Beat down, tough guy, chug hardcore or whatever you want to call it used to hold a place in my heart. There was a point in my life where if you couldn’t smash someone to pieces in the pit, I didn’t care about it. I think in 2002, I even listed Shattered Realm’s Broken Ties, Spoken Lies as my favorite record of the year. Much like my short live nu-metal phase that I had in my early high school years, I quickly evolved passed the desire to hear as many open chord chugging as possible to more developed songs with many different parts as opposed to just mosh and pre-mosh. So needless to say, a band like Nasty, whom I only had the pleasure of hearing once when I saw them play live in Lansdale a year or two ago, wasn’t necessarily on my radar prior to this past week. When I saw their material pop up for a review request, I figured I’d give it a shot seeing that a ton of people, mostly my international friends, seem to be all about these boys from Belgium. With that being said, here’s what I thought about the band’s newest release, Shokka.

On the surface this is what I expected. It’s full to the brim of huge breakdowns that will slow down after two measures to make the chugs “harder” and it’s equally as full with rage filled, and at times hiphop like, vocals about society, shitty people, and other assorted topics that I can’t translate because it’s in German. However, what I was surprised to find is that, although there is a sense of urgency to get to the next mosh part, there are some rather interesting riffage going on between them that runs the gambit of influences. Songs like the title track, No, and Rebel With A Cause have some fast picking, near death metal parts that aren’t too far removed from a Morbid Angel track while on the flipside songs like Phonix, Irreversible, and the interlude show a slightly softer side with some of that melody Europeans love and could easily serve as a filler parts on a Caliban record. Laced throughout are more of your stereotypical beefed up traditional punk-hardcore power chords but with a distortion and tuning that keeps them heavier than the weights being lifted in the “Gym” skit. Nasty has an ability to use diversity from track to track but never really sway the course from their overall sound.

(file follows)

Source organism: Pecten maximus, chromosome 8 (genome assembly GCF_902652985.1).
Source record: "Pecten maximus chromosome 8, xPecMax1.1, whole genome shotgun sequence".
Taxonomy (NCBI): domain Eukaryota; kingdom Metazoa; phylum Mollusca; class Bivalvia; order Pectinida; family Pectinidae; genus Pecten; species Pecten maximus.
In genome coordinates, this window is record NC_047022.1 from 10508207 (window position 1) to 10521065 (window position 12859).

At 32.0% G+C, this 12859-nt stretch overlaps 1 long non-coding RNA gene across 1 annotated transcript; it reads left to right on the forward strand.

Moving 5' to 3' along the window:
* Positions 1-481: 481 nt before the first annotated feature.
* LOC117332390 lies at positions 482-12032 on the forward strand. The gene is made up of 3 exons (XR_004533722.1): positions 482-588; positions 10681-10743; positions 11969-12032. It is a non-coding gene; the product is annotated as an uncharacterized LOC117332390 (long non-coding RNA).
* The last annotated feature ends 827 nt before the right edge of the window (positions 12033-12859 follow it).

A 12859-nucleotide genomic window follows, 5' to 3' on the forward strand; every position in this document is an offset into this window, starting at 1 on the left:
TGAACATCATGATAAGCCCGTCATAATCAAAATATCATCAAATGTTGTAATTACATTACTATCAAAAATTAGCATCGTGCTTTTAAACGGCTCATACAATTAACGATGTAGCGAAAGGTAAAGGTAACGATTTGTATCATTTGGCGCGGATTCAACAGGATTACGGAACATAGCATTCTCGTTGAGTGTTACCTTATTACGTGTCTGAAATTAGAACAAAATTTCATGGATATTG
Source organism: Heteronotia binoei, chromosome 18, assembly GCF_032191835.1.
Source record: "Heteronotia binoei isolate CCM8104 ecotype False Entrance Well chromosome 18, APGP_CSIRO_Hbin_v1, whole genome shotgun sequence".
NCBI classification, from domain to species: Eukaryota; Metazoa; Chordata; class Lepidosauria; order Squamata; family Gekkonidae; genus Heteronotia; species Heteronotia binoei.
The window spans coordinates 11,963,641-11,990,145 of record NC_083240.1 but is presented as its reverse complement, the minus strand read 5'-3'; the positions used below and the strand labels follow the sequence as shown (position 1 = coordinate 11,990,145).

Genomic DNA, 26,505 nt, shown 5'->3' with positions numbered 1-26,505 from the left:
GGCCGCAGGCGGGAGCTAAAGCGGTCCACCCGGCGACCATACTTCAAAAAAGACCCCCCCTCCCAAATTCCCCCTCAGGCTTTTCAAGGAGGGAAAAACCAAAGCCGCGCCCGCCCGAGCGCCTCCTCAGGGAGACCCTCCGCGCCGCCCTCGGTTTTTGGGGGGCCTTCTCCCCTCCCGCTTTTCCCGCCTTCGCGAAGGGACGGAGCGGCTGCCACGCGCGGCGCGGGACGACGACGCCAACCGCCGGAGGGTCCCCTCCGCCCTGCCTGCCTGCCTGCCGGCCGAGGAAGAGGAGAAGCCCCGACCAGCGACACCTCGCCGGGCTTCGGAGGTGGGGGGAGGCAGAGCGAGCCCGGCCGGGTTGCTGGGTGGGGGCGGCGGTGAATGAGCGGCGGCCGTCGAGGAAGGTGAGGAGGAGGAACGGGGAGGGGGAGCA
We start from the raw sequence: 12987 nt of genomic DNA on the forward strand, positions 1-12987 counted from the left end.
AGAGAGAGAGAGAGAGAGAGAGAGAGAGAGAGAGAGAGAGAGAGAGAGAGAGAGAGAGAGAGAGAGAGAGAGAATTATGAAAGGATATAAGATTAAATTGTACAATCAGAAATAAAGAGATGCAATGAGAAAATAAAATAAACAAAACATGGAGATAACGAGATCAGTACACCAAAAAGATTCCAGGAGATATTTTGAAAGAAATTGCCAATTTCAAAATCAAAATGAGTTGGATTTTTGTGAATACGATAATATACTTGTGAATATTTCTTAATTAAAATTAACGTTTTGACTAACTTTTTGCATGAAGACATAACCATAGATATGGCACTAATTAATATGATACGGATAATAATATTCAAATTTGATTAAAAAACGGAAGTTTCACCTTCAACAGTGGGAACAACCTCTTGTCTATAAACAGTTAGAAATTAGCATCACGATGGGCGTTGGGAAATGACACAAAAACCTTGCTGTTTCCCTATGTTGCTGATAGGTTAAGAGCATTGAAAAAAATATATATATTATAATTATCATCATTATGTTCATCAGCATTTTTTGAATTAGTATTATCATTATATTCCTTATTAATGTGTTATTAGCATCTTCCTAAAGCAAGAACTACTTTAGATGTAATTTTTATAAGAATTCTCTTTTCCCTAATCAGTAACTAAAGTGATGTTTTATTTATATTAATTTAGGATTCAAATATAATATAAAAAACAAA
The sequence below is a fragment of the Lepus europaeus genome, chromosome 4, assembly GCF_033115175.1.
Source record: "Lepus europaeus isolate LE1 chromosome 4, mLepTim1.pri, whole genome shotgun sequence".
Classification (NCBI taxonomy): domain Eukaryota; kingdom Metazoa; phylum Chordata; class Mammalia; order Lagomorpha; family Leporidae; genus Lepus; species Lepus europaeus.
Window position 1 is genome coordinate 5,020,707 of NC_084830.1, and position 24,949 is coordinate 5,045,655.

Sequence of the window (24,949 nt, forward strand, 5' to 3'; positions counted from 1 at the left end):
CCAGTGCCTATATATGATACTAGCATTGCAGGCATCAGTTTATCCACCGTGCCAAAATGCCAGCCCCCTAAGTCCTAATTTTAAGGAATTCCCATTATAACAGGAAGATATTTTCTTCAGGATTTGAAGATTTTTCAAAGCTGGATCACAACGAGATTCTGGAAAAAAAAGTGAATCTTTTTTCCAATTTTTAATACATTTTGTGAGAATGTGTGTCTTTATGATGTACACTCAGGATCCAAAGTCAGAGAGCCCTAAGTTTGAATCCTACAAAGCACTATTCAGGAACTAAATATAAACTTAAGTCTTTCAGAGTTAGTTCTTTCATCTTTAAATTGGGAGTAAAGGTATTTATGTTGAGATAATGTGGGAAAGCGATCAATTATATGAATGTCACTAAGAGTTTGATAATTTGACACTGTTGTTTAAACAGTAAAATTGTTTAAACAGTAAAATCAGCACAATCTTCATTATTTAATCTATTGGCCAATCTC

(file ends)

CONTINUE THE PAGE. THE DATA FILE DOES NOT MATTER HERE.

Nasty falls into the category of the new era beat down bands like New Jersey’s Lifeless and California’s World Of Pain that clearly have an agenda with punishing mosh fueled anthems but they are competent song writers in getting there, much unlike the uber popular Emmure and Acacia Strain who are nothing more than 45 minutes of chug per album. I’m not too familiar with the rest of the band’s catalog but Shokka is definitely a good record to get down to. If your moshing days are over, this will serve you well in slinging those heavy weights at the gym, bro.